Some reviews have understated the problems here. Marylin's cameo is not even one minute long - it's more like 30 seconds, and not very memorable. In fact, Marylin is completely upstaged by female lead Vera-Ellen (someone I'd never heard of), who has a very sexy dance number.
Not only does Groucho appear very little, but until the very end he does not interact with his brothers. Apparently they decided to add him at the last minute and shot several solo scenes featuring him that are interspersed throughout the film. This is unfortunate because Groucho's persona, in my opinion, was the center of the Marx brothers act. Harpo's antics grow wearisome in extended doses, and Chico is even more limited. Groucho, after all, was the one who always dropped cynical comments about the mediocre romantic storylines that were attached to the later Marx films, and thus made it possible to endure those storylines. Without his presence here, we are overwhelmed with the shabby, sentimental story about a theatrical troupe trying to put on a Broadway show.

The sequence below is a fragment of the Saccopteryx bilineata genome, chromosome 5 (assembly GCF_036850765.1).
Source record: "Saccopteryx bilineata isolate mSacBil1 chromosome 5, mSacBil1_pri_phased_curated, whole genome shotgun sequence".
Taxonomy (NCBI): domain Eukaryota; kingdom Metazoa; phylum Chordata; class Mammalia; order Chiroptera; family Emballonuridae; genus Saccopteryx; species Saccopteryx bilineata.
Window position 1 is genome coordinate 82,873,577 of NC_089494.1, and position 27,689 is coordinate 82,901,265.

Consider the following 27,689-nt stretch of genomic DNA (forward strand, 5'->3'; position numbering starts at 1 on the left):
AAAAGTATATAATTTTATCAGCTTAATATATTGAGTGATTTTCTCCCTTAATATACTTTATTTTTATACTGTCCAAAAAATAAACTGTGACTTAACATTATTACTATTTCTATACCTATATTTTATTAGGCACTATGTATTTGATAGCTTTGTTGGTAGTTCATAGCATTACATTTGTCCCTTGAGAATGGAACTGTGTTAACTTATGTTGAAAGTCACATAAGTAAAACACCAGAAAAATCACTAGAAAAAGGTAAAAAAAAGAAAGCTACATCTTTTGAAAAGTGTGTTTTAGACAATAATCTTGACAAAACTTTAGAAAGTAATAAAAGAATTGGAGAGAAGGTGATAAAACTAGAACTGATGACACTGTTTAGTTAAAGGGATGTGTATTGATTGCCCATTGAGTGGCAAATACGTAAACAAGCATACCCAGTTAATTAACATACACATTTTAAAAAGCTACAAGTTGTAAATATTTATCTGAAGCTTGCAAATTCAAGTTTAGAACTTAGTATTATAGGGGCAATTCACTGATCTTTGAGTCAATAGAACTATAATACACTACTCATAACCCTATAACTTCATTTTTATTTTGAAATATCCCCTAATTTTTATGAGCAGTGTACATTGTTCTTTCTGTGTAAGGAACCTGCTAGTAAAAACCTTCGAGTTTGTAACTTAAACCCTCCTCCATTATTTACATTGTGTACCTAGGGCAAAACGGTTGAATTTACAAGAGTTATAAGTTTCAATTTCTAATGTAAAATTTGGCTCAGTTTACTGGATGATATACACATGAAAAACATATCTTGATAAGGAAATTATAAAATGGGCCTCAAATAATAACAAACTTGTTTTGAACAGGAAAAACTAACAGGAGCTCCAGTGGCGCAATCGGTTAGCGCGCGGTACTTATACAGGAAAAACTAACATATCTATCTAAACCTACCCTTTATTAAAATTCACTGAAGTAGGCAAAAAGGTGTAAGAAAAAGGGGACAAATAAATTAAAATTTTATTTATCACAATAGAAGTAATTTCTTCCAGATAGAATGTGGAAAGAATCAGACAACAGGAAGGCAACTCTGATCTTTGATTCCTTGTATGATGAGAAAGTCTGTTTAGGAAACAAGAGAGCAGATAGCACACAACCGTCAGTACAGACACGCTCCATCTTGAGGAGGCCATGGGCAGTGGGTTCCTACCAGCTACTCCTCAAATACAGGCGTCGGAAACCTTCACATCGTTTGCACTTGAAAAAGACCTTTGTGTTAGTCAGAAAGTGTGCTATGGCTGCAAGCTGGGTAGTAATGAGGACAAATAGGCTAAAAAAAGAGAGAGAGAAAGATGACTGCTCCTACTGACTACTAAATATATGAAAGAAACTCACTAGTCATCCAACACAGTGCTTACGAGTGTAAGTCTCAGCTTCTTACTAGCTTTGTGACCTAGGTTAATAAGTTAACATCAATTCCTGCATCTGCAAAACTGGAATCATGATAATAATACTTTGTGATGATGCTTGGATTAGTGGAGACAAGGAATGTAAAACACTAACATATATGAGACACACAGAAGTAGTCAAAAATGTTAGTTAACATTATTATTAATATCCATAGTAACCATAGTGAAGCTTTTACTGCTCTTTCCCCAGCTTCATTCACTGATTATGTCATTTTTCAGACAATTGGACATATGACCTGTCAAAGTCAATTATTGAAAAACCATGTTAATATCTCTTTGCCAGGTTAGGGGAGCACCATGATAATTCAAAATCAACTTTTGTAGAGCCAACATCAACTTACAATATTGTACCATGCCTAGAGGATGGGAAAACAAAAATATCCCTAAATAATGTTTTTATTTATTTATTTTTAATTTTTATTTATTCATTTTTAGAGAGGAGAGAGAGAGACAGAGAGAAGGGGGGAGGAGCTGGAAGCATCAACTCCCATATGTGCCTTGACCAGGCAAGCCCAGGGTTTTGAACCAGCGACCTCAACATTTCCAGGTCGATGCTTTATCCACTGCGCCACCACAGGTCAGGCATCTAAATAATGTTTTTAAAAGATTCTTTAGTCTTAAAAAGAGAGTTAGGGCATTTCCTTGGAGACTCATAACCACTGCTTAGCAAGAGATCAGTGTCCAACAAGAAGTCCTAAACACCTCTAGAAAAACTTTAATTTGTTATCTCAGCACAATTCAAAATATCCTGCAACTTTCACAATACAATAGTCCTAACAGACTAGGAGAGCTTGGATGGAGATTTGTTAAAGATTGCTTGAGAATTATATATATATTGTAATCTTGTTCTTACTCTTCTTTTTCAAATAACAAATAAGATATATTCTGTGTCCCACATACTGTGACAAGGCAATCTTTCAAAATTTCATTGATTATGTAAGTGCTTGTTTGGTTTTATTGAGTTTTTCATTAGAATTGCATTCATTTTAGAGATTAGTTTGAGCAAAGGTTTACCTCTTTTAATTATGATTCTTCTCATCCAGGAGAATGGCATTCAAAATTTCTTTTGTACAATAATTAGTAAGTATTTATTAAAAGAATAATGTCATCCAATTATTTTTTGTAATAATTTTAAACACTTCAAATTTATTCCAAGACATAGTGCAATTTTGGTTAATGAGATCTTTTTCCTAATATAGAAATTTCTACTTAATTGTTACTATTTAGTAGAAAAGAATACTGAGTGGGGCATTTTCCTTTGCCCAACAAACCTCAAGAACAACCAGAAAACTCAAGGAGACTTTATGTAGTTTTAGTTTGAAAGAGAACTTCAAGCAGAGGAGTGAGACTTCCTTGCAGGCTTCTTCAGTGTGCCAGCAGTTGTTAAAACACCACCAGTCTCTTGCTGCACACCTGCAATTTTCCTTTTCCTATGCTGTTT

There is one thing to recommend the film - it has Chico's most amusing piano number (after the one in Animal Crackers), as he attempts to improvise a duet with a violinist.